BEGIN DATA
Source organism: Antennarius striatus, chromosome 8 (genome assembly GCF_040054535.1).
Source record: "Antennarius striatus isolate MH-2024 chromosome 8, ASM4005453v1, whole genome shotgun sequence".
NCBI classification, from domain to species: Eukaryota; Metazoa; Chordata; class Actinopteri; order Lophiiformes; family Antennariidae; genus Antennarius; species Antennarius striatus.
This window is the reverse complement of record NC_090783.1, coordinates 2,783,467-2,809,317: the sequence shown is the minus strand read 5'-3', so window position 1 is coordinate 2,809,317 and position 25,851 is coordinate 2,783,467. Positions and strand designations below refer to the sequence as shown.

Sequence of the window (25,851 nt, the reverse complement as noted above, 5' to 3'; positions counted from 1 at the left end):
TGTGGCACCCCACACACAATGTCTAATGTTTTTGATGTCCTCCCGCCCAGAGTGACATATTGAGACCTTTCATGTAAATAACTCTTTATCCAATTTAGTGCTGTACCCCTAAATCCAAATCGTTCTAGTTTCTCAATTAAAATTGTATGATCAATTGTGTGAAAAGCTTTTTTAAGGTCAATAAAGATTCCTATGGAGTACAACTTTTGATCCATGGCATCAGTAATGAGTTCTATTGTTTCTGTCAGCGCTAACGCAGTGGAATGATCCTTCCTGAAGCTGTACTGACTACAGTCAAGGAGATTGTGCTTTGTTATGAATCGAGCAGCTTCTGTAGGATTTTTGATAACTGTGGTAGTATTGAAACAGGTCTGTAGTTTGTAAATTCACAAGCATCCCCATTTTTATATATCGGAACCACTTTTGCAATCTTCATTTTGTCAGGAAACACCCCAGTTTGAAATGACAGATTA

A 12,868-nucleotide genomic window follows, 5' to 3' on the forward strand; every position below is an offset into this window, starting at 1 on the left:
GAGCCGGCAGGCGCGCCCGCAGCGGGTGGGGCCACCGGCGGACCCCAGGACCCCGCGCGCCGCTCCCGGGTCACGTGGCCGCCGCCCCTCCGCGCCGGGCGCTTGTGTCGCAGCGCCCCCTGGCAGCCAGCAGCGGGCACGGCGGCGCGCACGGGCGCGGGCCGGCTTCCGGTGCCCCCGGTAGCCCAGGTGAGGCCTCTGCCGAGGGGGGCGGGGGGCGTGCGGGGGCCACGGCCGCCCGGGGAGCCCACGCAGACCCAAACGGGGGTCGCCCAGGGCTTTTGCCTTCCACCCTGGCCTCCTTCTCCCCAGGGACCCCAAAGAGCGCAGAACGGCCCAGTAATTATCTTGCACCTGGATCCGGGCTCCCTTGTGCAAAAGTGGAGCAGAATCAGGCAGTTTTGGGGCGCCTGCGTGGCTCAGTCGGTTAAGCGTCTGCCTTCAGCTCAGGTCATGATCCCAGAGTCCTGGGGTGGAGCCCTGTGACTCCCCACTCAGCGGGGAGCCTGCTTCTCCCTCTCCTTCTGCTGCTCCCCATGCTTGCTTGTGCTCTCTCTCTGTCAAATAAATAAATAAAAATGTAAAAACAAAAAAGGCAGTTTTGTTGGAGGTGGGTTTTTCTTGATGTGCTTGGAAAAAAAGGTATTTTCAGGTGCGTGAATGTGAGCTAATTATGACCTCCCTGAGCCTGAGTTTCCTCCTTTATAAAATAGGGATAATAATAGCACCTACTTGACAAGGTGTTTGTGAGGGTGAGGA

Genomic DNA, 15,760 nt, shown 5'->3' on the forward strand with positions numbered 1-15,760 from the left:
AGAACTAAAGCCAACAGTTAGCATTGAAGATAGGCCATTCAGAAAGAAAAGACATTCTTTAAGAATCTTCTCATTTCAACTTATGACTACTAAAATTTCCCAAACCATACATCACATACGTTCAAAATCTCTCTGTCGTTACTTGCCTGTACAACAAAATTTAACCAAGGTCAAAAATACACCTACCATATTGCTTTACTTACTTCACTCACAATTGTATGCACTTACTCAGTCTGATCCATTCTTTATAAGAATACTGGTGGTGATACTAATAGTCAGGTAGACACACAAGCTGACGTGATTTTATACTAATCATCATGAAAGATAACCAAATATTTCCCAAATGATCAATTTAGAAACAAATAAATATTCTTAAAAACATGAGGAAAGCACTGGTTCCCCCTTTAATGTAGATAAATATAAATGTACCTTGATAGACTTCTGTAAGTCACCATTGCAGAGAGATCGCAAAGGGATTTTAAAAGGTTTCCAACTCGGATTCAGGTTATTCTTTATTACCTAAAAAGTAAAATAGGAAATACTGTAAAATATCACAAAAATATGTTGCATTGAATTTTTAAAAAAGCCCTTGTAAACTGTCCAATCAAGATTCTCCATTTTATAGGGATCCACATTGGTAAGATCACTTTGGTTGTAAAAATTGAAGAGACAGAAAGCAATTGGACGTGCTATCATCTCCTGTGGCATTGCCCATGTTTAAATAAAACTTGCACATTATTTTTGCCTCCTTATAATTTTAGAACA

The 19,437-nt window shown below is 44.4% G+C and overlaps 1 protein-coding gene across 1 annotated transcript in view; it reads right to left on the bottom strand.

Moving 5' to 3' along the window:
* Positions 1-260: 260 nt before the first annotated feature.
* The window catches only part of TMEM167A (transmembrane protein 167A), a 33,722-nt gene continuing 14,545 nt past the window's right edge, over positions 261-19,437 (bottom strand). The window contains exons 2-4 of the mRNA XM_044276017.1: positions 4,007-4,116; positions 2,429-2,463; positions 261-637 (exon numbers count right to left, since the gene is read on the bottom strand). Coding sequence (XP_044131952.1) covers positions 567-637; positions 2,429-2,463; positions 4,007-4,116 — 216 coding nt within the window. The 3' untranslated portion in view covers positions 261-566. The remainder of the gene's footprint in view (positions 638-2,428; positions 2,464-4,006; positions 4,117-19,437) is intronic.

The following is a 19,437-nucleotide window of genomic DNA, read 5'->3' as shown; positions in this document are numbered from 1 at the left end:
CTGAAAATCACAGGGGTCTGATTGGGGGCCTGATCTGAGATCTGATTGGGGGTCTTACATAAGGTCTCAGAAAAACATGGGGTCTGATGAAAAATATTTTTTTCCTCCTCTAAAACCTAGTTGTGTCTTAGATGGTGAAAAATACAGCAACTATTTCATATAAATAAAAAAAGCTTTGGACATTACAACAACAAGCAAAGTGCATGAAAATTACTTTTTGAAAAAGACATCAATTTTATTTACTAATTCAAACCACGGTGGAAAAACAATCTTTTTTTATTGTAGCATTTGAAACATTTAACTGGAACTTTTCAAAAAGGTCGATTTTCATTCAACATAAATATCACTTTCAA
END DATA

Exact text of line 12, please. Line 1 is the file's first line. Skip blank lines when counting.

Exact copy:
Moving 5' to 3' along the window: